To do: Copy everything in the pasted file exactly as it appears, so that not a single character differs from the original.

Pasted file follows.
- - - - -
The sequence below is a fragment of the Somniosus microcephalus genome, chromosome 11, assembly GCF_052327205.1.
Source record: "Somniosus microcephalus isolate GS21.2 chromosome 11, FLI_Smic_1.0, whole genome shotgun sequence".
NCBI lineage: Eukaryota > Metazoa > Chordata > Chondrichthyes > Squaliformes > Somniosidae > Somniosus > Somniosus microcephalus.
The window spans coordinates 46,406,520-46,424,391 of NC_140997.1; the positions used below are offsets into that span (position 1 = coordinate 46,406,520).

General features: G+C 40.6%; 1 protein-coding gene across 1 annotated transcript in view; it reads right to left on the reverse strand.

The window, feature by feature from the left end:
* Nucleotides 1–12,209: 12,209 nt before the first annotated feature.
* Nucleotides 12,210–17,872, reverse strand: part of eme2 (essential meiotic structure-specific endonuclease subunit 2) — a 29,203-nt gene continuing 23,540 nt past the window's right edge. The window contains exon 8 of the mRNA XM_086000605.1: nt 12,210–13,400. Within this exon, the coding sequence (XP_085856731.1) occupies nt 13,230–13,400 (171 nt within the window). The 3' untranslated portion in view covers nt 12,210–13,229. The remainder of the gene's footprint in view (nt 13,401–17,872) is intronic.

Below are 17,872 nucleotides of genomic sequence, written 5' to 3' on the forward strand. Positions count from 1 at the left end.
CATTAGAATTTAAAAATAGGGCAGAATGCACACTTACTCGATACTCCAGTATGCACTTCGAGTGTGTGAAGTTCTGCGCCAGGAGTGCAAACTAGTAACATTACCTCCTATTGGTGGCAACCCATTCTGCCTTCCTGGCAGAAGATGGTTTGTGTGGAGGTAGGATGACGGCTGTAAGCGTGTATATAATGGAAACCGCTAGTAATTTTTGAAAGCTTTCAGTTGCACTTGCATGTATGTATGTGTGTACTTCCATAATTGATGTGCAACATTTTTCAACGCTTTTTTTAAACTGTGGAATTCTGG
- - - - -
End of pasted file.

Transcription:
The sequence below is a fragment of the Somniosus microcephalus genome, chromosome 11, assembly GCF_052327205.1.
Source record: "Somniosus microcephalus isolate GS21.2 chromosome 11, FLI_Smic_1.0, whole genome shotgun sequence".
NCBI lineage: Eukaryota > Metazoa > Chordata > Chondrichthyes > Squaliformes > Somniosidae > Somniosus > Somniosus microcephalus.
The window spans coordinates 46,406,520-46,424,391 of NC_140997.1; the positions used below are offsets into that span (position 1 = coordinate 46,406,520).

General features: G+C 40.6%; 1 protein-coding gene across 1 annotated transcript in view; it reads right to left on the reverse strand.

The window, feature by feature from the left end:
* Nucleotides 1–12,209: 12,209 nt before the first annotated feature.
* Nucleotides 12,210–17,872, reverse strand: part of eme2 (essential meiotic structure-specific endonuclease subunit 2) — a 29,203-nt gene continuing 23,540 nt past the window's right edge. The window contains exon 8 of the mRNA XM_086000605.1: nt 12,210–13,400. Within this exon, the coding sequence (XP_085856731.1) occupies nt 13,230–13,400 (171 nt within the window). The 3' untranslated portion in view covers nt 12,210–13,229. The remainder of the gene's footprint in view (nt 13,401–17,872) is intronic.

Below are 17,872 nucleotides of genomic sequence, written 5' to 3' on the forward strand. Positions count from 1 at the left end.
CATTAGAATTTAAAAATAGGGCAGAATGCACACTTACTCGATACTCCAGTATGCACTTCGAGTGTGTGAAGTTCTGCGCCAGGAGTGCAAACTAGTAACATTACCTCCTATTGGTGGCAACCCATTCTGCCTTCCTGGCAGAAGATGGTTTGTGTGGAGGTAGGATGACGGCTGTAAGCGTGTATATAATGGAAACCGCTAGTAATTTTTGAAAGCTTTCAGTTGCACTTGCATGTATGTATGTGTGTACTTCCATAATTGATGTGCAACATTTTTCAACGCTTTTTTTAAACTGTGGAATTCTGG